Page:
31 Oct, 2020 07:30 PM
A child holds a photograph of Macron, stamped with a shoe mark, during a protest in Turkey. Photo / AP
French President Emmanuel Macron’s response to his country’s recent terror attacks has led to a huge backlash from Muslim leaders around the world and prompted boycotts and violent protests.
Last week, an 18-year-old Islamic extremist beheaded a high school teacher over his disrespectful portrayal of the Prophet Muhammad in his classroom.
This week, a Muslim terrorist killed three people in a church in Nice, attempting to behead one of them. On Saturday, a Greek Orthodox priest was shot while closing his church in Lyon, although the motive remains unclear.
Macron blamed the attacks on “Islamist separatism” and “the creation of a [Muslim] counter-society” in France.
He said the growing Muslim presence was a danger to France because it held its own laws above all others.
Macron further said that some Muslim parents kept their children out of school, group sports and community activities as a “pretext to teach principles that do not conform to the laws of the republic”.
To stop this, the President announced his plans to pass a legislative proposal that would essentially ban home schooling for children of all ages and prevent foreign-trained imams from leading French mosques.
The goal, the President said, was “to build an Islam in France that can be compatible with the Enlightenment”.
The comments were slammed as racist by world leaders, including Pakistan’s Prime Minister, and the presidents of Turkey and Egypt.
PM Imran Khan of Pakistan said Macron was blaming all Muslims and not just extremists, tweeting that Macron chose “to encourage Islamophobia by attacking Islam rather than the terrorists”.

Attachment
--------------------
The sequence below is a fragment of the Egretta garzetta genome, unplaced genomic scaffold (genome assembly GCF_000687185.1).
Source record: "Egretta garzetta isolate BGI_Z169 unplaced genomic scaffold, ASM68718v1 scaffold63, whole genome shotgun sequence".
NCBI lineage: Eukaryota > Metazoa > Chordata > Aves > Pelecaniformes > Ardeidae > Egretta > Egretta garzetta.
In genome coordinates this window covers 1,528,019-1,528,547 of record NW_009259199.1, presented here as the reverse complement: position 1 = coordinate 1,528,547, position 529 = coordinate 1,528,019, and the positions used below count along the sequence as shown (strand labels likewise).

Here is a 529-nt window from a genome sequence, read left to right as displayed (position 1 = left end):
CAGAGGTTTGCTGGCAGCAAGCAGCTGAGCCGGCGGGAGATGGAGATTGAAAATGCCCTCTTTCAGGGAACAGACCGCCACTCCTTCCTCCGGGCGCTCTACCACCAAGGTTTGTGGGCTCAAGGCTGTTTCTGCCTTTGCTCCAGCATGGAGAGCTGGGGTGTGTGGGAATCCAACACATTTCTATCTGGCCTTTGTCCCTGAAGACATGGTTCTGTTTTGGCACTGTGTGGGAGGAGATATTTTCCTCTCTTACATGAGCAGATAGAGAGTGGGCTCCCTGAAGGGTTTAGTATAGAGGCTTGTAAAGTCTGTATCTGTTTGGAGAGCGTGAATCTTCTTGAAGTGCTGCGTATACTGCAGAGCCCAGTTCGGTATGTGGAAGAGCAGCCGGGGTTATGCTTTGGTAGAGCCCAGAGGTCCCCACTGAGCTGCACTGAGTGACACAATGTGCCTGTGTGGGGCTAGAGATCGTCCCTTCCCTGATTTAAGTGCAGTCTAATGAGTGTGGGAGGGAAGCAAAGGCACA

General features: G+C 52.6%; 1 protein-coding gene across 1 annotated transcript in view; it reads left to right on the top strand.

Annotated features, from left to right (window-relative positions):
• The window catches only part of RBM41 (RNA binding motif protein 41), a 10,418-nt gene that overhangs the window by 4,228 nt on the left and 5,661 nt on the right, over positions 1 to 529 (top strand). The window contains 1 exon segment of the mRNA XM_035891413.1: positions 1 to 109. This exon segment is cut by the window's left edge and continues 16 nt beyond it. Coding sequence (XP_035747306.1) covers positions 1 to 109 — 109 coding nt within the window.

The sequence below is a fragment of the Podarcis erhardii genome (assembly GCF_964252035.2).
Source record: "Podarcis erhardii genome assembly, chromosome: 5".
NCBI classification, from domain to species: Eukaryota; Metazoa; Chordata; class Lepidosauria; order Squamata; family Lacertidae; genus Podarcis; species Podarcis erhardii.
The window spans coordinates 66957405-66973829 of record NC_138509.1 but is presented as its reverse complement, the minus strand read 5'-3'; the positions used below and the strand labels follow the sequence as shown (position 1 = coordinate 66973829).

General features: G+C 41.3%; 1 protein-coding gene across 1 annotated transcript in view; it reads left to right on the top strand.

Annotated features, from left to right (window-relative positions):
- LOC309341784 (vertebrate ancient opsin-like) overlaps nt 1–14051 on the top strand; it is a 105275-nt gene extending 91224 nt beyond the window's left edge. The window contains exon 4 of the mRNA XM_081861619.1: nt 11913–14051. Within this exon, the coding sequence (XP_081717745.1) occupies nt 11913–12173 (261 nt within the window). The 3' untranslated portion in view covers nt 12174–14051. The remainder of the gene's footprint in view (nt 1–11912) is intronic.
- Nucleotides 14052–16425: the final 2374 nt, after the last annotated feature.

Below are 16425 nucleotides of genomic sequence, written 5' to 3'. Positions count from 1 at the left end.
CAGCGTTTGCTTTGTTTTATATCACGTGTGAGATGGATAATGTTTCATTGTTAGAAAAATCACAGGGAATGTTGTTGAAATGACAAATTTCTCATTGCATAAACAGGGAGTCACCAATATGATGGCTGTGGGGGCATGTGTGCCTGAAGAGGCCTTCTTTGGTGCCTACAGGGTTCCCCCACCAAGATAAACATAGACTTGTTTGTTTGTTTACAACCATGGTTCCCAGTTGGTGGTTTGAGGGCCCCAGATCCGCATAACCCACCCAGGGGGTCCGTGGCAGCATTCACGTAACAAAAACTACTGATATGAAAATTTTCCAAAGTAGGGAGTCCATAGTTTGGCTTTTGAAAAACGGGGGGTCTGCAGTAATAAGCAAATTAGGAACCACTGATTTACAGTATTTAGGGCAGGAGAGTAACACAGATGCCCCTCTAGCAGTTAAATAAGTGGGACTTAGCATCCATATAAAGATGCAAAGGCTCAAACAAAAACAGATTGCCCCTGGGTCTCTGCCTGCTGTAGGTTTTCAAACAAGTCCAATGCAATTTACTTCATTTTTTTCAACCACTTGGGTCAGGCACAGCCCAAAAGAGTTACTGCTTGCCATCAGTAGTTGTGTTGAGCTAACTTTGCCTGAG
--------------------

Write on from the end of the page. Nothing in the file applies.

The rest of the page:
He also accused Macron of “deliberately [provoking] Muslims, including his own citizens”.
Egypt’s President Abdel-Fattah al-Sisi was also outraged, saying Macron’s actions had offended 1.5 billion Muslims around the world.
“We have the right for our feelings not to be hurt and for our values not to be hurt,” he said.
Turkey’s reaction was more extreme. Turkish President Recep Tayyip Erdogan called for a boycott on all French goods and denounced Macron personally.
“What is the problem of this person called Macron with Muslims and Islam? Macron needs treatment on a mental level,” Erdogan said.
“What else can be said to a head of state who does not understand freedom of belief and who behaves in this way to millions of people living in his country who are members of a different faith?”
It wasn’t just leaders of Islamic nations that were annoyed; citizens began to take it out on French citizens.
Yesterday, the Associated Press estimated 2000 people tried to march towards the French embassy in Islamabad, Pakistan. They were pushed back by police firing tear gas.
A Saudi Arabian man was arrested in Jeddah after attacking and injuring a guard with a “sharp tool” at the French consulate on Thursday, Saudi state TV reported.
The French embassy said they were subjected to an “attack by knife which targeted a guard”. The guard was mostly unharmed and will survive the attack.
“The French embassy strongly condemns this attack against a diplomatic outpost which nothing could justify.”
In Syria’s Raqqa, an old stronghold of the Islamic State, protesters were heard chanting “Death to France”. They were also hailing the terrorist attackers as heroes and said beheading was an apt punishment for “blasphemers”.